Most saviours have had to suffer the hatred of the very people they were trying to save, and the people frequently ended up killing them. Poor Saul was a good king, anointed of God, and he helped save the kingdom and did a lot of good things, but what is he remembered for, nothing but his faults and his failures. David is classic example--a man who really united the kingdom and gave it its greatest era of peace and power and its initial glory, and what did he get for it, he was deposed by his own son, who managed to persuade the fickle public that David was their enemy. What is Solomon remembered for? Not so much as being the world's wisest man and great king who ruled Israel at the height of its glory; but he's ridiculed because of the number of his wives. It is always easier to tear down than it is to build. people are usually quicker to believe lies than the truth--gossip, slander, libel, defamation of character, vilification.--the public enjoys a nice juicy dirty story about its leaders, and they rejoice when their faults and failings and failures are exposed.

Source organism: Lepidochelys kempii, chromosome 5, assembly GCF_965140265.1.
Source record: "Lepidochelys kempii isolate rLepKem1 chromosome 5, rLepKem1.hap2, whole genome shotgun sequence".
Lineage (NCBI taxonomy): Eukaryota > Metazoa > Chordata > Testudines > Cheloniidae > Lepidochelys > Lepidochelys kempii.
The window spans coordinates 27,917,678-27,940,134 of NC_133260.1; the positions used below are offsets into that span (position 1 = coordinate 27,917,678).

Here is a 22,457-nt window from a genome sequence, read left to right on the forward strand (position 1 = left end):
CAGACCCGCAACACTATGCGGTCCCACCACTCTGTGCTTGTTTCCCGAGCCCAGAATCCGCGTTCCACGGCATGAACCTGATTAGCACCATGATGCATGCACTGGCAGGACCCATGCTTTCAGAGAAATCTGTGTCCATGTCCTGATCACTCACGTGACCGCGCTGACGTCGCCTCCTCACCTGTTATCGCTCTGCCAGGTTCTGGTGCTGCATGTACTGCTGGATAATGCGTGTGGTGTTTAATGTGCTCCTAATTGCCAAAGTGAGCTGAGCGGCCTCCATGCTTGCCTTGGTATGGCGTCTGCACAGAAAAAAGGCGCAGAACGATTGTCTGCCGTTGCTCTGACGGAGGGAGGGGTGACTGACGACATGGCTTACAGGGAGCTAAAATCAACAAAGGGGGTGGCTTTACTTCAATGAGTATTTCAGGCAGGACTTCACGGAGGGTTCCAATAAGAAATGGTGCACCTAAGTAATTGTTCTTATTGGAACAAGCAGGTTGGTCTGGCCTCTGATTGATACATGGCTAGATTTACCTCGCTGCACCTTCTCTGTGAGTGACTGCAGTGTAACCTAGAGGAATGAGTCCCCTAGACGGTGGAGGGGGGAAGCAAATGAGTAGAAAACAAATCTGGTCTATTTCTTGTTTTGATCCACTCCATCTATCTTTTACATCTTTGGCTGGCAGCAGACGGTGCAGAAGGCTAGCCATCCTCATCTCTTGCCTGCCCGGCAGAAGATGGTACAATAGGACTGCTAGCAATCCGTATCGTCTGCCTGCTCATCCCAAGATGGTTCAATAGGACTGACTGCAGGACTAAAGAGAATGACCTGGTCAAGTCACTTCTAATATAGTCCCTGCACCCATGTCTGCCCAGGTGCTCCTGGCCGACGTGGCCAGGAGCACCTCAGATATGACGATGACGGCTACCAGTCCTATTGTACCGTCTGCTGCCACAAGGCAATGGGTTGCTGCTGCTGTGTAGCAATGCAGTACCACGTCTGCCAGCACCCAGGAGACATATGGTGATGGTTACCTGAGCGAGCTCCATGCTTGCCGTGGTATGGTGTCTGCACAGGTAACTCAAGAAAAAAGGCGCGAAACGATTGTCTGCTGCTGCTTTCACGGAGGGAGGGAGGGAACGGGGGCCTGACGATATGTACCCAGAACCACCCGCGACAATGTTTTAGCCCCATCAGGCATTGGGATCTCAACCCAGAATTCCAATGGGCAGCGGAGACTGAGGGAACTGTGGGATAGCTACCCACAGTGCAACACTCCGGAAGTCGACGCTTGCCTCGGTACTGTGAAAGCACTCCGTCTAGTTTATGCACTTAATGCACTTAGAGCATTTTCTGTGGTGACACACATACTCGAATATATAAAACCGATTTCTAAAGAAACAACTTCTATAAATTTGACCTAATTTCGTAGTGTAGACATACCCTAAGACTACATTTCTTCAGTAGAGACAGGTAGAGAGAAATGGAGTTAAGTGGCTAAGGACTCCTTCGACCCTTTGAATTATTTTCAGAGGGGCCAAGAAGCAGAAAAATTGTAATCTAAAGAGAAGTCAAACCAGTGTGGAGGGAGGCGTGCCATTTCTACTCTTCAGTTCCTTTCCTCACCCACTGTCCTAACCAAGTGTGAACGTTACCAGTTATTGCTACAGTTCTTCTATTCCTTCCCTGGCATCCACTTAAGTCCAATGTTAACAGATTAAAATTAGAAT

How often have you heard: "I always knew he was a so-and-so--that there was something phony about him!" No matter how much good he did, people are quicker to find fault than to value virtue. They seldom remember the good, but they always remember the evil! The good doesn't usually make news, but the evil always hits the headlines. Fame is fickle and triumph is only transitory. The cream of the crop today is always the sour cheese of tomorrow. The same crowd that was crying, "Hosanna to the son of David" on Palm Sunday, was shouting, "crucify him" the following Friday!

If you value the praise of man--you had better catch it quick while it's passing, because it's soon gone. Only God remembers! The square that was named Pershing yesterday is called MacArthur today and will be called by another famous name tomorrow--as soon as the former is forgotten.